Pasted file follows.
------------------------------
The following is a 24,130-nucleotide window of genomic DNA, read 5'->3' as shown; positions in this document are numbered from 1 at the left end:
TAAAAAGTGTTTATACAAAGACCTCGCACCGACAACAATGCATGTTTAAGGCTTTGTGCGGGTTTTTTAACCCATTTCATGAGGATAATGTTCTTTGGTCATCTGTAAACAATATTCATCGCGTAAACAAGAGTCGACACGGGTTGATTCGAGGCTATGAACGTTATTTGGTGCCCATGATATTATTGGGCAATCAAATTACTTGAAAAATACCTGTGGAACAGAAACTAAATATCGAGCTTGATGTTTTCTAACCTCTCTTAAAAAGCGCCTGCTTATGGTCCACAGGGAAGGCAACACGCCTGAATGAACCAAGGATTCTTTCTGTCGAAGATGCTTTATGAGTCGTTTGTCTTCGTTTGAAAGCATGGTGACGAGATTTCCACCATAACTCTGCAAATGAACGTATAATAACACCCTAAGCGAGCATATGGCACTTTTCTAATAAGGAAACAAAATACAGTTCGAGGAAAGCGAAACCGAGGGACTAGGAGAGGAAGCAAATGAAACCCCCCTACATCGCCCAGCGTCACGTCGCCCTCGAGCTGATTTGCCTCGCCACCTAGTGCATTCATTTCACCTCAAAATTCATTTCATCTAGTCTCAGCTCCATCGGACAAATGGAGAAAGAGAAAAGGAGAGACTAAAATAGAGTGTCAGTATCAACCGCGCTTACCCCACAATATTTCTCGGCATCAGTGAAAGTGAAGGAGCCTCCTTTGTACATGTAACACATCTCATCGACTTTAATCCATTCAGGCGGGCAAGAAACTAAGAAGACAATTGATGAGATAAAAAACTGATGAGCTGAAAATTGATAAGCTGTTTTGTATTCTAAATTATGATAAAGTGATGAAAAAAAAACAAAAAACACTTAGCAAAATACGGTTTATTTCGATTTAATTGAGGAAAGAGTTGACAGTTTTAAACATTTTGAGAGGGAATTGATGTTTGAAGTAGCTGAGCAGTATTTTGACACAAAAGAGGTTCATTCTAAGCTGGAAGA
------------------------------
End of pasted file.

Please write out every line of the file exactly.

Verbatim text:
The following is a 24,130-nucleotide window of genomic DNA, read 5'->3' as shown; positions in this document are numbered from 1 at the left end:
TAAAAAGTGTTTATACAAAGACCTCGCACCGACAACAATGCATGTTTAAGGCTTTGTGCGGGTTTTTTAACCCATTTCATGAGGATAATGTTCTTTGGTCATCTGTAAACAATATTCATCGCGTAAACAAGAGTCGACACGGGTTGATTCGAGGCTATGAACGTTATTTGGTGCCCATGATATTATTGGGCAATCAAATTACTTGAAAAATACCTGTGGAACAGAAACTAAATATCGAGCTTGATGTTTTCTAACCTCTCTTAAAAAGCGCCTGCTTATGGTCCACAGGGAAGGCAACACGCCTGAATGAACCAAGGATTCTTTCTGTCGAAGATGCTTTATGAGTCGTTTGTCTTCGTTTGAAAGCATGGTGACGAGATTTCCACCATAACTCTGCAAATGAACGTATAATAACACCCTAAGCGAGCATATGGCACTTTTCTAATAAGGAAACAAAATACAGTTCGAGGAAAGCGAAACCGAGGGACTAGGAGAGGAAGCAAATGAAACCCCCCTACATCGCCCAGCGTCACGTCGCCCTCGAGCTGATTTGCCTCGCCACCTAGTGCATTCATTTCACCTCAAAATTCATTTCATCTAGTCTCAGCTCCATCGGACAAATGGAGAAAGAGAAAAGGAGAGACTAAAATAGAGTGTCAGTATCAACCGCGCTTACCCCACAATATTTCTCGGCATCAGTGAAAGTGAAGGAGCCTCCTTTGTACATGTAACACATCTCATCGACTTTAATCCATTCAGGCGGGCAAGAAACTAAGAAGACAATTGATGAGATAAAAAACTGATGAGCTGAAAATTGATAAGCTGTTTTGTATTCTAAATTATGATAAAGTGATGAAAAAAAAACAAAAAACACTTAGCAAAATACGGTTTATTTCGATTTAATTGAGGAAAGAGTTGACAGTTTTAAACATTTTGAGAGGGAATTGATGTTTGAAGTAGCTGAGCAGTATTTTGACACAAAAGAGGTTCATTCTAAGCTGGAAGA